The “+” in FØRPS+ indicates ancillary and sub-factors, such as:

  • Implementation— resource limitations, languages and tools, hardware, …

  • Interface— constraints imposed by interfacing with external systems.

Great stuff – but do use it, will pay of.

Use Case Models

This one is important – and it’s actually a great tool if you use it the right way.

So first of all, use cases are just text that you write – so, in a sense this is not much of a “tool” – however, it’s the way that you do it that does it, so to speak.

So what you do is you write about important or key scenarios (sequence of actions or interactions) also known as a use case instance – and details what actors (person/user/computer system/organisation/3rd party interface, whatever) do to achieve a certain goal.

That last bit is important when trying to decide where to start with your use cases. Start by asking what are the main objectives of the actors in the domain, and don’t be afraid to start out quite general, i.e. “Customers want to buy products” – and then analyse this goal and break it down into more specific scenarios that you can write about in some meaningful level of detail. I.e. “Customers browse products online” and/or “Customer purchases products online”.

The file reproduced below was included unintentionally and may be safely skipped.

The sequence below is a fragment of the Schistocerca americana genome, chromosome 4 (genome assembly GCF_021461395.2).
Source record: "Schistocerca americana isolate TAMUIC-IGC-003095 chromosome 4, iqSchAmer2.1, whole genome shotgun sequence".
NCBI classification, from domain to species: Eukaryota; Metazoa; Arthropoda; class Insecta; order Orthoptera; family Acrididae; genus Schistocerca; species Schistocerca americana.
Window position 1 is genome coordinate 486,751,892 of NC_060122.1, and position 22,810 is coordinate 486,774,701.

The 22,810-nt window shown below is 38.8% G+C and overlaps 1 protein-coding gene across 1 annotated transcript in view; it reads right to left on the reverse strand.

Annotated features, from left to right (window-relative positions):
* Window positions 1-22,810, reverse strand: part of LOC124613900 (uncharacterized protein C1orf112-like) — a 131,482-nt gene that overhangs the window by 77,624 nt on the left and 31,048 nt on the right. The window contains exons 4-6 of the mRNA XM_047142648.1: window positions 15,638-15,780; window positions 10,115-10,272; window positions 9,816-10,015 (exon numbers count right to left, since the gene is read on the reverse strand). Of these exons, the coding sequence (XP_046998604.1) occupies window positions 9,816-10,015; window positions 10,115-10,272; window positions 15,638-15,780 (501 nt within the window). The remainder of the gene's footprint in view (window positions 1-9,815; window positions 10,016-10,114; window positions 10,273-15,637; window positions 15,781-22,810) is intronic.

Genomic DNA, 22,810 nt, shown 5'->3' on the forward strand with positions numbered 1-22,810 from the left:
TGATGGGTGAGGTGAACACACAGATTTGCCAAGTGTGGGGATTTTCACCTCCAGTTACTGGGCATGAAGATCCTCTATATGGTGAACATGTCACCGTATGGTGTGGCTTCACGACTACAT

Another important aspect, especially for all you geeks out there, is to keep this simple and in a format that can be understood by all stakeholders, so don’t start worrying about technical details and implementation at this point. Keep it all at a high level of abstraction (aka Black-box style), with phrases like “System records the sale” but nothing about a databases being updated or similar.
Bear in mind the UP and the continuous feedback from your stakeholders (clients/users) in each iteration – Use Cases is an important tool that you can share with these, so make sure they are readable and also try not to make them overly convoluted or unnecessarily long.

Use Cases come in different formats:  brief, casual and fully dressed.
During Inception you might do a load of brief Use Cases and maybe 10-20% in fully dressed for high risk areas, and then during the elaboration iterations you will expand this to have fully dressed use cases for all important scenarios.

Within the fully dressed format, we have different formats as well, most noteworthy we have one that simply lists the flow of actions and another two-columns approach that separates user (human) actions on the left and system actions on the right. Larman prefers the first, I think I like the second.

Regardless of this, you should always use a format that includes:

  • Specify the primary actor.